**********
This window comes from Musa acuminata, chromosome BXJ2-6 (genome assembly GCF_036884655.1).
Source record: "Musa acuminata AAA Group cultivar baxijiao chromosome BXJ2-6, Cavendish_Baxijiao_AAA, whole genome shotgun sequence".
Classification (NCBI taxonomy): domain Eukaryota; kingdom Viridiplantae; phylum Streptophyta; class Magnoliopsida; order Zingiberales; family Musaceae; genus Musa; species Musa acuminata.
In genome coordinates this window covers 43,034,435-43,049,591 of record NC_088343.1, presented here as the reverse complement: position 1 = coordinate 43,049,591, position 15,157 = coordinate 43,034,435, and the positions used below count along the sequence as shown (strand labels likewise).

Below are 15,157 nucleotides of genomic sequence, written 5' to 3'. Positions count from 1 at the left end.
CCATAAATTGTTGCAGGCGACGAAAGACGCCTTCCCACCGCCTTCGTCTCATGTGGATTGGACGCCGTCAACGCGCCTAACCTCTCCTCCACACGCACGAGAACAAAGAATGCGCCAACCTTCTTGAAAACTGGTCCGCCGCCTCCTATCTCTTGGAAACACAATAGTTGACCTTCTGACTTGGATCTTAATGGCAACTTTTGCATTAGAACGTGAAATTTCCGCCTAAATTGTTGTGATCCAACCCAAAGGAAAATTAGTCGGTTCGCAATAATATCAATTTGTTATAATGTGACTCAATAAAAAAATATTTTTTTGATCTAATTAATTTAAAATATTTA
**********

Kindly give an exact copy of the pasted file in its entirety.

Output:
This window comes from Musa acuminata, chromosome BXJ2-6 (genome assembly GCF_036884655.1).
Source record: "Musa acuminata AAA Group cultivar baxijiao chromosome BXJ2-6, Cavendish_Baxijiao_AAA, whole genome shotgun sequence".
Classification (NCBI taxonomy): domain Eukaryota; kingdom Viridiplantae; phylum Streptophyta; class Magnoliopsida; order Zingiberales; family Musaceae; genus Musa; species Musa acuminata.
In genome coordinates this window covers 43,034,435-43,049,591 of record NC_088343.1, presented here as the reverse complement: position 1 = coordinate 43,049,591, position 15,157 = coordinate 43,034,435, and the positions used below count along the sequence as shown (strand labels likewise).

Below are 15,157 nucleotides of genomic sequence, written 5' to 3'. Positions count from 1 at the left end.
CCATAAATTGTTGCAGGCGACGAAAGACGCCTTCCCACCGCCTTCGTCTCATGTGGATTGGACGCCGTCAACGCGCCTAACCTCTCCTCCACACGCACGAGAACAAAGAATGCGCCAACCTTCTTGAAAACTGGTCCGCCGCCTCCTATCTCTTGGAAACACAATAGTTGACCTTCTGACTTGGATCTTAATGGCAACTTTTGCATTAGAACGTGAAATTTCCGCCTAAATTGTTGTGATCCAACCCAAAGGAAAATTAGTCGGTTCGCAATAATATCAATTTGTTATAATGTGACTCAATAAAAAAATATTTTTTTGATCTAATTAATTTAAAATATTTA